This turned out to be a bit of a watershed moment for my daughter. We knew what was going on, of course. She wasn't much of a liar, actually, because she was less interested in the art of deceit than she was in persuasively conveying the sensational. i.e. She told whoppers. If our older daughter said she'd seen a video in class, our younger daughter inevitably crowed, "Oh, we saw that one too! Only, did you see the part where the chicken chased the farmer into the pond, and when he came out he had poo on his head?" No, she hadn't. What else had she missed? "Oh! There was this part where the farmer got tooken up by a balloon, and he...."

The apple doesn't fall far from the tree, of course. As a kid in grade-school I was also prone to telling whoppers. Here's a typical scene: my mates and I in the playground, discussing television shows (most of which I had no access to). I'd listen to the general plot, pay close attention to the wrap-up, then when everyone said, "Cool!" I'd say, "You mean that's when you got commercials?! Oh, man: not us! You missed the whole part where Pa Cartwright takes this big knife and cuts off the head of the bad guy, and just hucks it into the burning barn!!"

I could probably chart a few seminal moments when I realized that admitting to the actual truth generated a more desireable grade of friendship with my peers. This is the general path of maturity: doing your best to avoid putting on airs, speaking the truth about the things that matter most, speaking plainly and resorting to hyperbole only when you are desirous of an extreme response in your listener.

On the other hand, we don't want to dampen our children's creative spirit. We took great delight in our youngest's fabulist tales; her older sister couldn't get enough of them. What we tried to encourage in our youngest was introducing "the wink" early in the game: be very conscious about admitting at the outset that this is a game, and you will invite the sort of participation that keeps your friends and family coming back for more. This is how you earn people's respect.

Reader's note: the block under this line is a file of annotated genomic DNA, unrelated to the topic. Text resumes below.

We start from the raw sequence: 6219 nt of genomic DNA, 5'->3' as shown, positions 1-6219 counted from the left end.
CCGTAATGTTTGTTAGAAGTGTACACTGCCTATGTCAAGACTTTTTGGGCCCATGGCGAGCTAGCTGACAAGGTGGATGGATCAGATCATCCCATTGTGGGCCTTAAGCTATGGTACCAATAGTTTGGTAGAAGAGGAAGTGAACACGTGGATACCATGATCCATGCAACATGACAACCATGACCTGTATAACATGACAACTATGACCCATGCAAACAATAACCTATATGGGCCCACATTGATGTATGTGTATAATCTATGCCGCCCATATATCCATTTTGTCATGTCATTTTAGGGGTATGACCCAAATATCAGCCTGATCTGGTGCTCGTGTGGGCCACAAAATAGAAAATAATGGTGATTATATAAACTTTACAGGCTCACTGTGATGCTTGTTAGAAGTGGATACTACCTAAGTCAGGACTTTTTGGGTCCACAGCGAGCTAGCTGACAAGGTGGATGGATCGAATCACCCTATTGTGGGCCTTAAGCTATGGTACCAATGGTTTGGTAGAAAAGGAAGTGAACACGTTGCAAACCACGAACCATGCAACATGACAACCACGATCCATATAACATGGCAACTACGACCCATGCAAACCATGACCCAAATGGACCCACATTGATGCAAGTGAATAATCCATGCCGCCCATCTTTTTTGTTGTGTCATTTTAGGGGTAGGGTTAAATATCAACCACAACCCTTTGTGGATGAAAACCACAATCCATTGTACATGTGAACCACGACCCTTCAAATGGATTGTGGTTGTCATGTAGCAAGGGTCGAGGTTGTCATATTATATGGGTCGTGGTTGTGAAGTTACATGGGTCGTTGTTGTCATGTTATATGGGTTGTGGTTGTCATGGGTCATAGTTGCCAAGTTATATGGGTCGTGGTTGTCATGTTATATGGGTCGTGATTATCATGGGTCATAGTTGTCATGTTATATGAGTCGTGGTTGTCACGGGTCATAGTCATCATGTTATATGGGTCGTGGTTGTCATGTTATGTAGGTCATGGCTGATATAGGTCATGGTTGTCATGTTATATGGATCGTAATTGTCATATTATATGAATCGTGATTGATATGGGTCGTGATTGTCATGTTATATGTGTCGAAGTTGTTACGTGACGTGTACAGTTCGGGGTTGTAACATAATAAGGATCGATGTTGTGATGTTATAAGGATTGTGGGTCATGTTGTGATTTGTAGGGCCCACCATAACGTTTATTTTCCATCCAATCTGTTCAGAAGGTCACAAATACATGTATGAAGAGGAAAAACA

This is what I'd most dearly like to believe, of course: the general mill of humanity makes me wonder if I'm not horribly mistaken. A self-aggrandizing yahoo like James Frey peddles 400 pages of whoppers with the tacit approval of his publisher. He forgets to wink, until he's confronted -- then he winks so much, it's hard to tell when he's blinking from nervousness. Meanwhile Oprah holds his hand and tells everyone it's okay because he's written "emotional truth".

I find the spectacle entirely demoralizing. At this rate, Oprah could give her seal of approval to Mike Warnke -- not just a self-proclaimed one-time violent drug-addict, but a former senior Satanist who sacrificed kittens and a baby before he came to know the Lord (wink wink wink, everybody -- "emotional truth", here!).

But maybe there's a bright side to this whole thing. Maybe the "memoir bubble" is finally going to burst, and people will shun reality TV and shocking tell-all memoirs (and church testimonies). A new day will dawn, one in which people will see and acknowledge "the wink" at the outset, and consume fiction and poetry by the bushel, grateful for the motherlode of emotional truth that was silently waiting for them all this time; a day when readers will cheerfully reward the purveyors of this craft for so openly inviting them to come and participate in the art of story.

In the meantime, we'll just have to settle for the emotional truths of our politicians.... (Hat tip to Bookninja for all of the links, except Mike Warnke: that one's mine, and I'll expect gratuities from both Warnke and Oprah when he's booked on her show.)

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Wednesday, January 11, 2006

John Gardner Back In Print (as novelist)


Phil informs me that John Gardner's October Light is back in print, with The Sunlight Dialogues and Nickel Mountain soon to follow, thanks to the industrious attentions of New Directions Publishing. Although OL is not my favorite Gardner novel (Grendel and The Sunlight Dialogues tie for first), I treat this as very good news indeed. God knows there's an ever-growing host of writers inhaling his peerless "instructionals", The Art of Fiction and On Becoming a Novelist: now's their chance to catch up on the prose of their crazed and erudite zazen.

Tuesday, January 10, 2006

Some miscellaneous post-debate ruminations

Short analysis: I'm sticking with my original forecast of a Tory minority. I think Harper's momentum isn't quite as vulnerable to the sort of savage deflation we saw the last time around. If last night's debate is an indication of how the party leaders are performing for their constituents, then I think we will see a very close race. The Tories are likely to make significant gains, and I think the NDP might well reclaim some seats they've been in the habit of losing to "soft" voters intent on defeating Tory gains.

I'm not sure how to read Gilles Duceppe's performance, or the overall mood of la belle provence. He isn't cagey or evasive, which I would think has to play well. On the other hand, he isn't cagey or evasive about his ultimate goal - separation from the rest of Canada - which won't play well with ambivalent voters.